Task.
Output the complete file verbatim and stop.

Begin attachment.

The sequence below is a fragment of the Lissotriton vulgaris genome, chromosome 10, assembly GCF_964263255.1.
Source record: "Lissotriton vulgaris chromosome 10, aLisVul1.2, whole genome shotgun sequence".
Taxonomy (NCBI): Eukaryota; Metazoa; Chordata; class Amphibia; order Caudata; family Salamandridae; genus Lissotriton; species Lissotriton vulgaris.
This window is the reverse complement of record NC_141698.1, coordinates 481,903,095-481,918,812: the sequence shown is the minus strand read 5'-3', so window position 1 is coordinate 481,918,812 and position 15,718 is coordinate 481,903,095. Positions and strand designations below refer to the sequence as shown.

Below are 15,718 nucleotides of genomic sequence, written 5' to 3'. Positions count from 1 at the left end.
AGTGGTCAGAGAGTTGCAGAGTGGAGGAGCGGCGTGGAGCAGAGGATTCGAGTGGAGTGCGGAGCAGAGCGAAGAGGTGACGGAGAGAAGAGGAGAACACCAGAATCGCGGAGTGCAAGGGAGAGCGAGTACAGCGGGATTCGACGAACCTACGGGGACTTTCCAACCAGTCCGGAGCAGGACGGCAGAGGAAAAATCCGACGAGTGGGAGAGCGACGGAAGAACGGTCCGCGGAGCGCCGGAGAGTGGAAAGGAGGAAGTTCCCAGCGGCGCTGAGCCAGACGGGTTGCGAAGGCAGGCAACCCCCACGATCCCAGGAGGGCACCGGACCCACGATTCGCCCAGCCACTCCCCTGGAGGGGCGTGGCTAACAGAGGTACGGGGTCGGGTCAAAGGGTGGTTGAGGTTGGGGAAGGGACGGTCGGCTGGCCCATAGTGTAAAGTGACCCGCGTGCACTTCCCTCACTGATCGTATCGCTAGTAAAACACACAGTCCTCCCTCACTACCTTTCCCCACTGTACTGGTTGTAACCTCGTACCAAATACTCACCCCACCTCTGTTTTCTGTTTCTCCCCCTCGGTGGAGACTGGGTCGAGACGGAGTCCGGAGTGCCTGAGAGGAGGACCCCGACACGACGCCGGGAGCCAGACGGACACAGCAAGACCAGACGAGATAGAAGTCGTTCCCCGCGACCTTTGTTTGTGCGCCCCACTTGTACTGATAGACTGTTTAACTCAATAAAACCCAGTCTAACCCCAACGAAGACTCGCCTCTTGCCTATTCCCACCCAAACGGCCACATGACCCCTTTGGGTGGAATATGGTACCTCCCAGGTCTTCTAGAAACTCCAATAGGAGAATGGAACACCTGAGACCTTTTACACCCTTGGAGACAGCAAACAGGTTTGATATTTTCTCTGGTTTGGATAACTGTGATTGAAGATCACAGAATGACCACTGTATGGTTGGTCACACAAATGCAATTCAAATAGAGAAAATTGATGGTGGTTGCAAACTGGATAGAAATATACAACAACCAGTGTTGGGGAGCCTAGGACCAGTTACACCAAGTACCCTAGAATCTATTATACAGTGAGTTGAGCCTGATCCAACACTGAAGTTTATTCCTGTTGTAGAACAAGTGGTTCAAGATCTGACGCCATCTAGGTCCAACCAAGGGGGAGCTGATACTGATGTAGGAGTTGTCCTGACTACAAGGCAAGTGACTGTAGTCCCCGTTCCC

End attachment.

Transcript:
The sequence below is a fragment of the Lissotriton vulgaris genome, chromosome 10, assembly GCF_964263255.1.
Source record: "Lissotriton vulgaris chromosome 10, aLisVul1.2, whole genome shotgun sequence".
Taxonomy (NCBI): Eukaryota; Metazoa; Chordata; class Amphibia; order Caudata; family Salamandridae; genus Lissotriton; species Lissotriton vulgaris.
This window is the reverse complement of record NC_141698.1, coordinates 481,903,095-481,918,812: the sequence shown is the minus strand read 5'-3', so window position 1 is coordinate 481,918,812 and position 15,718 is coordinate 481,903,095. Positions and strand designations below refer to the sequence as shown.

Below are 15,718 nucleotides of genomic sequence, written 5' to 3'. Positions count from 1 at the left end.
AGTGGTCAGAGAGTTGCAGAGTGGAGGAGCGGCGTGGAGCAGAGGATTCGAGTGGAGTGCGGAGCAGAGCGAAGAGGTGACGGAGAGAAGAGGAGAACACCAGAATCGCGGAGTGCAAGGGAGAGCGAGTACAGCGGGATTCGACGAACCTACGGGGACTTTCCAACCAGTCCGGAGCAGGACGGCAGAGGAAAAATCCGACGAGTGGGAGAGCGACGGAAGAACGGTCCGCGGAGCGCCGGAGAGTGGAAAGGAGGAAGTTCCCAGCGGCGCTGAGCCAGACGGGTTGCGAAGGCAGGCAACCCCCACGATCCCAGGAGGGCACCGGACCCACGATTCGCCCAGCCACTCCCCTGGAGGGGCGTGGCTAACAGAGGTACGGGGTCGGGTCAAAGGGTGGTTGAGGTTGGGGAAGGGACGGTCGGCTGGCCCATAGTGTAAAGTGACCCGCGTGCACTTCCCTCACTGATCGTATCGCTAGTAAAACACACAGTCCTCCCTCACTACCTTTCCCCACTGTACTGGTTGTAACCTCGTACCAAATACTCACCCCACCTCTGTTTTCTGTTTCTCCCCCTCGGTGGAGACTGGGTCGAGACGGAGTCCGGAGTGCCTGAGAGGAGGACCCCGACACGACGCCGGGAGCCAGACGGACACAGCAAGACCAGACGAGATAGAAGTCGTTCCCCGCGACCTTTGTTTGTGCGCCCCACTTGTACTGATAGACTGTTTAACTCAATAAAACCCAGTCTAACCCCAACGAAGACTCGCCTCTTGCCTATTCCCACCCAAACGGCCACATGACCCCTTTGGGTGGAATATGGTACCTCCCAGGTCTTCTAGAAACTCCAATAGGAGAATGGAACACCTGAGACCTTTTACACCCTTGGAGACAGCAAACAGGTTTGATATTTTCTCTGGTTTGGATAACTGTGATTGAAGATCACAGAATGACCACTGTATGGTTGGTCACACAAATGCAATTCAAATAGAGAAAATTGATGGTGGTTGCAAACTGGATAGAAATATACAACAACCAGTGTTGGGGAGCCTAGGACCAGTTACACCAAGTACCCTAGAATCTATTATACAGTGAGTTGAGCCTGATCCAACACTGAAGTTTATTCCTGTTGTAGAACAAGTGGTTCAAGATCTGACGCCATCTAGGTCCAACCAAGGGGGAGCTGATACTGATGTAGGAGTTGTCCTGACTACAAGGCAAGTGACTGTAGTCCCCGTTCCC